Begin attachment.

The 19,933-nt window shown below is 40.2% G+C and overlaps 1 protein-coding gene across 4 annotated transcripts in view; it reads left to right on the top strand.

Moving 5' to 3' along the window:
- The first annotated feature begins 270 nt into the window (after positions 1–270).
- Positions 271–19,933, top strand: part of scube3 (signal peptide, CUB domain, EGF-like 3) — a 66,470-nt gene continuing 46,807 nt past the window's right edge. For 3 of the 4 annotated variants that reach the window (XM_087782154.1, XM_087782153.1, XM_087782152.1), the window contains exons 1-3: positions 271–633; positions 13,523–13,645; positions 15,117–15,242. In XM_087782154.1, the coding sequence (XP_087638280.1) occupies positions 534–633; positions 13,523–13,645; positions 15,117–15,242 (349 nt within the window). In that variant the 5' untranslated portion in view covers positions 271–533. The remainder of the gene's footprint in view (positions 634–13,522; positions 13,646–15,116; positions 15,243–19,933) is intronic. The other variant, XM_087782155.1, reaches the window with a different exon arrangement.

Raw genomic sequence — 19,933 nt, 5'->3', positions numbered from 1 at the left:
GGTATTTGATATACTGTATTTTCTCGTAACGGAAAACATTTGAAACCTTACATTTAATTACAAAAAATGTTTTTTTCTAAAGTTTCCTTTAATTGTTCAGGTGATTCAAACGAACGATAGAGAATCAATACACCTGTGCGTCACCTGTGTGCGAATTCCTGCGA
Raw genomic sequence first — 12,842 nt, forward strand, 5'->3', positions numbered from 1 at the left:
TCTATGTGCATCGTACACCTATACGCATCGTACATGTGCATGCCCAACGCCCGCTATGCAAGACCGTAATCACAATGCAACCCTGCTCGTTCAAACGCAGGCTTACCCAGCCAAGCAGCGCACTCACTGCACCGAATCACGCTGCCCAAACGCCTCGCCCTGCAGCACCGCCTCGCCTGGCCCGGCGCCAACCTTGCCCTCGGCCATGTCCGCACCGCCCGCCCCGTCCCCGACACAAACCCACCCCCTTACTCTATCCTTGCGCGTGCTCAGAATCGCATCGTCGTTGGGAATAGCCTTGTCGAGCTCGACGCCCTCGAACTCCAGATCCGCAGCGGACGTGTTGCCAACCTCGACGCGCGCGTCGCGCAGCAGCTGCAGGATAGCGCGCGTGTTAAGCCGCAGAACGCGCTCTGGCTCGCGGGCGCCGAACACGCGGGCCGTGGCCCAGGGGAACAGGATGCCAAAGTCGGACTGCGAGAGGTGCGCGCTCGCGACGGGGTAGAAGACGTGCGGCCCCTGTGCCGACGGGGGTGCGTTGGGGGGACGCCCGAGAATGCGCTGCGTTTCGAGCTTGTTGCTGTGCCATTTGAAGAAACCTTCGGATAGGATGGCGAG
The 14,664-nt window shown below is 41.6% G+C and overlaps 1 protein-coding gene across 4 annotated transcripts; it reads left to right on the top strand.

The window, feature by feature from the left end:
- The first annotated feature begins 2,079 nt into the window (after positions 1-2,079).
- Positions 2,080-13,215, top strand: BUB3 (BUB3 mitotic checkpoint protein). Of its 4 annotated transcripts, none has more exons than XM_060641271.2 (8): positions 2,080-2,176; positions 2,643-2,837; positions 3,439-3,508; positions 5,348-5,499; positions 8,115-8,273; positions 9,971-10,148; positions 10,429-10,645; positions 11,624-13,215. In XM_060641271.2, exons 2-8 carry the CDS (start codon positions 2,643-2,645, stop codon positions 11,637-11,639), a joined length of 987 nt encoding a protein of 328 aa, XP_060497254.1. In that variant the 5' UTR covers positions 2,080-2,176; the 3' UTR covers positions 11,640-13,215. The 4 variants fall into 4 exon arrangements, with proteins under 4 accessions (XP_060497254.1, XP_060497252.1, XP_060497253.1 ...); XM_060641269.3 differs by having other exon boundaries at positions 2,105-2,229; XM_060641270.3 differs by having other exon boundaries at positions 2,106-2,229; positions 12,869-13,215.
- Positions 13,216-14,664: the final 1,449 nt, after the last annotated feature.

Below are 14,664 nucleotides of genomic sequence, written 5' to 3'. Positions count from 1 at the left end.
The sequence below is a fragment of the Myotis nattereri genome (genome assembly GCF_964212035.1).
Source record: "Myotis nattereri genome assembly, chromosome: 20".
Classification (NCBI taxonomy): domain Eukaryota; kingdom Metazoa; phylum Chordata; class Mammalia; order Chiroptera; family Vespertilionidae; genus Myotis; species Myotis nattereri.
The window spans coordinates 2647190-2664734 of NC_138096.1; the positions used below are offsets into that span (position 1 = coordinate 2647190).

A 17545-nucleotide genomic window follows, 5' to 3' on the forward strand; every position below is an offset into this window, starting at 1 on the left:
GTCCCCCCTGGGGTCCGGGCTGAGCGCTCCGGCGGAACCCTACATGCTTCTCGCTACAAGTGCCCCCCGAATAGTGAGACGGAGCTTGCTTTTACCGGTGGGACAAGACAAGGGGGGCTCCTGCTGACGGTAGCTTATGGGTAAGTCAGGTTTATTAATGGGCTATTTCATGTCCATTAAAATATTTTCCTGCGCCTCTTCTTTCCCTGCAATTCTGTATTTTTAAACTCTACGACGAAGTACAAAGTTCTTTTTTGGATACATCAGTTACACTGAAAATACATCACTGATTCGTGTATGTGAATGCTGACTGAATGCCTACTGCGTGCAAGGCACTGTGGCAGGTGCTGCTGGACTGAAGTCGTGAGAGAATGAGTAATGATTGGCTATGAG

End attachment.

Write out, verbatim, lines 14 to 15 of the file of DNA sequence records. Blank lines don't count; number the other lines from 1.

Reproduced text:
Below are 14,664 nucleotides of genomic sequence, written 5' to 3'. Positions count from 1 at the left end.
The sequence below is a fragment of the Myotis nattereri genome (genome assembly GCF_964212035.1).